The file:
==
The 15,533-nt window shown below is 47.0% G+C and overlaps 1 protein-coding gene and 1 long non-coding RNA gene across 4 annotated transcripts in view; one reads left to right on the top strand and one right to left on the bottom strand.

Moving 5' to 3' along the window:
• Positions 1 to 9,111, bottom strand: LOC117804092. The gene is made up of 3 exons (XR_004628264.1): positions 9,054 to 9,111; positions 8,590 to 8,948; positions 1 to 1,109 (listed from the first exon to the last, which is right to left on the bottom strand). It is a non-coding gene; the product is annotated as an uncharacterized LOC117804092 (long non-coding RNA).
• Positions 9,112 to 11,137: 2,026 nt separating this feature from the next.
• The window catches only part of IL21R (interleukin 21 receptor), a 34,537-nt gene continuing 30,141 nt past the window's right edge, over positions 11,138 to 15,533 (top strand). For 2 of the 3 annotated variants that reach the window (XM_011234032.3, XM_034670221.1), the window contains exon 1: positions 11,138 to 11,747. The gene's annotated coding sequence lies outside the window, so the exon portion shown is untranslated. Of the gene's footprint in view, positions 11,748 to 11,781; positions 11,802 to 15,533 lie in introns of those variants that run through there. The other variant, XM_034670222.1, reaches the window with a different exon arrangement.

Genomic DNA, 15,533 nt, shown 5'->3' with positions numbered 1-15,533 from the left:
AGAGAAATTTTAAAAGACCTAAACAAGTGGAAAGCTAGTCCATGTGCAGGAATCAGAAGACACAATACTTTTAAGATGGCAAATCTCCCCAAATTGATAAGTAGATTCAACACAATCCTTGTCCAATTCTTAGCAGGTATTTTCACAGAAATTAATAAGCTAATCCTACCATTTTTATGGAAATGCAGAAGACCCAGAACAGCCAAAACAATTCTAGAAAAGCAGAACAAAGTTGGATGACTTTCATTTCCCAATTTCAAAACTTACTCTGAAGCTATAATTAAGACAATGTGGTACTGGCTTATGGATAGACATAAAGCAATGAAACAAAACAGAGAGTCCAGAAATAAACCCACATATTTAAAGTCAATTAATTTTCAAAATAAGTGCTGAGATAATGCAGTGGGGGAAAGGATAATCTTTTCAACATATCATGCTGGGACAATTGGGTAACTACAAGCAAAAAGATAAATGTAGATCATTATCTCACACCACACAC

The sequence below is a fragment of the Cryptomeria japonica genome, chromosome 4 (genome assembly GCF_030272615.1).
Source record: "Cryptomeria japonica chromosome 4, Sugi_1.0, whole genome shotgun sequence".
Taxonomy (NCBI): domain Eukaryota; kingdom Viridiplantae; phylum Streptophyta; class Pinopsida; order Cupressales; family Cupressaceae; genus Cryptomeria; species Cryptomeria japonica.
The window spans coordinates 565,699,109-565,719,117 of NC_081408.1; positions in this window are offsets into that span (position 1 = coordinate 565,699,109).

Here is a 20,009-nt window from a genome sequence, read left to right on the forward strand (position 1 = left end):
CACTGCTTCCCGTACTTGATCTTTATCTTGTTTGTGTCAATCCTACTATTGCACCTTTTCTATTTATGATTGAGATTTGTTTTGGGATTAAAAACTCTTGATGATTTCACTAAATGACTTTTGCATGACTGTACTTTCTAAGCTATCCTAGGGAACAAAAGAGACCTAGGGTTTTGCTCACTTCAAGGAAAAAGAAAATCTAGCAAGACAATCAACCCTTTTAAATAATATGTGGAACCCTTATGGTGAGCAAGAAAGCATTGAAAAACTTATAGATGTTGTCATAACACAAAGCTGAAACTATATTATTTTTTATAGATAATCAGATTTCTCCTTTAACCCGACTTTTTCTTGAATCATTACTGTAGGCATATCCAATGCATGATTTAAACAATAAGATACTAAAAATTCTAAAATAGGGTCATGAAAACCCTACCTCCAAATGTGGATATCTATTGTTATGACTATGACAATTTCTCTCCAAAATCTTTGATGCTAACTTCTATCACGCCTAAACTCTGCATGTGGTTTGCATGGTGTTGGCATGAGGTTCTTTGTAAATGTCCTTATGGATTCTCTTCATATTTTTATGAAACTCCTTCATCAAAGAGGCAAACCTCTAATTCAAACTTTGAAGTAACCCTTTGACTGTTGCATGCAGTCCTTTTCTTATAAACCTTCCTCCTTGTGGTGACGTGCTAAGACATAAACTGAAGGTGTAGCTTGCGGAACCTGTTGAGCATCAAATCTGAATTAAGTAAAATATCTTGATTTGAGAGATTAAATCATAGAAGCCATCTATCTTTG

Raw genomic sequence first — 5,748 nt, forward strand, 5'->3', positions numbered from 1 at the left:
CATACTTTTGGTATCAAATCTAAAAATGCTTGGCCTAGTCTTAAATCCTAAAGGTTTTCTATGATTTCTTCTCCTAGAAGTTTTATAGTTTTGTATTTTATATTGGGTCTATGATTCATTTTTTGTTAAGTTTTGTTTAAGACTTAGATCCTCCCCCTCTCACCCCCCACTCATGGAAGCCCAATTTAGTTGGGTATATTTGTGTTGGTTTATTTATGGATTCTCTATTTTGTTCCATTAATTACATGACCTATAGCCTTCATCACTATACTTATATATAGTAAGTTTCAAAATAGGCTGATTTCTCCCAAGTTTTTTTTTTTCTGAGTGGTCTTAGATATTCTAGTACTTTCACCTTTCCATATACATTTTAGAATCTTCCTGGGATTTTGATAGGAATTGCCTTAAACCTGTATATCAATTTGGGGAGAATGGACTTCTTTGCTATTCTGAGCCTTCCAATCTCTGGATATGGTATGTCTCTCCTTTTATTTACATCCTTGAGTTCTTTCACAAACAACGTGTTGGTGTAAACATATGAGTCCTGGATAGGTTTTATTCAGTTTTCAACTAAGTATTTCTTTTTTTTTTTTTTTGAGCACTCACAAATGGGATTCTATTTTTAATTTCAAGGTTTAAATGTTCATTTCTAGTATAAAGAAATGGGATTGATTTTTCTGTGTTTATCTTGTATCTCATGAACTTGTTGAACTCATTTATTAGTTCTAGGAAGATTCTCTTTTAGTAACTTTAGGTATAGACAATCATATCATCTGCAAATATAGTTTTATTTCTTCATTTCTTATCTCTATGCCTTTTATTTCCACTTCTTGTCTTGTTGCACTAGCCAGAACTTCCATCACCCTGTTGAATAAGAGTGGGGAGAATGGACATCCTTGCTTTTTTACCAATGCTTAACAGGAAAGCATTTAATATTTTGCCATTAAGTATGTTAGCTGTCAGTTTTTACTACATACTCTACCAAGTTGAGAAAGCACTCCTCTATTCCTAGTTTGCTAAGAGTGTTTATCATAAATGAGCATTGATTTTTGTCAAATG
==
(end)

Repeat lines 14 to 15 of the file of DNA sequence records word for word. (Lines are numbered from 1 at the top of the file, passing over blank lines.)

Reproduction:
Raw genomic sequence first — 5,748 nt, forward strand, 5'->3', positions numbered from 1 at the left:
CATACTTTTGGTATCAAATCTAAAAATGCTTGGCCTAGTCTTAAATCCTAAAGGTTTTCTATGATTTCTTCTCCTAGAAGTTTTATAGTTTTGTATTTTATATTGGGTCTATGATTCATTTTTTGTTAAGTTTTGTTTAAGACTTAGATCCTCCCCCTCTCACCCCCCACTCATGGAAGCCCAATTTAGTTGGGTATATTTGTGTTGGTTTATTTATGGATTCTCTATTTTGTTCCATTAATTACATGACCTATAGCCTTCATCACTATACTTATATATAGTAAGTTTCAAAATAGGCTGATTTCTCCCAAGTTTTTTTTTTTCTGAGTGGTCTTAGATATTCTAGTACTTTCACCTTTCCATATACATTTTAGAATCTTCCTGGGATTTTGATAGGAATTGCCTTAAACCTGTATATCAATTTGGGGAGAATGGACTTCTTTGCTATTCTGAGCCTTCCAATCTCTGGATATGGTATGTCTCTCCTTTTATTTACATCCTTGAGTTCTTTCACAAACAACGTGTTGGTGTAAACATATGAGTCCTGGATAGGTTTTATTCAGTTTTCAACTAAGTATTTCTTTTTTTTTTTTTTTGAGCACTCACAAATGGGATTCTATTTTTAATTTCAAGGTTTAAATGTTCATTTCTAGTATAAAGAAATGGGATTGATTTTTCTGTGTTTATCTTGTATCTCATGAACTTGTTGAACTCATTTATTAGTTCTAGGAAGATTCTCTTTTAGTAACTTTAGGTATAGACAATCATATCATCTGCAAATATAGTTTTATTTCTTCATTTCTTATCTCTATGCCTTTTATTTCCACTTCTTGTCTTGTTGCACTAGCCAGAACTTCCATCACCCTGTTGAATAAGAGTGGGGAGAATGGACATCCTTGCTTTTTTACCAATGCTTAACAGGAAAGCATTTAATATTTTGCCATTAAGTATGTTAGCTGTCAGTTTTTACTACATACTCTACCAAGTTGAGAAAGCACTCCTCTATTCCTAGTTTGCTAAGAGTGTTTATCATAAATGAGCATTGATTTTTGTCAAATG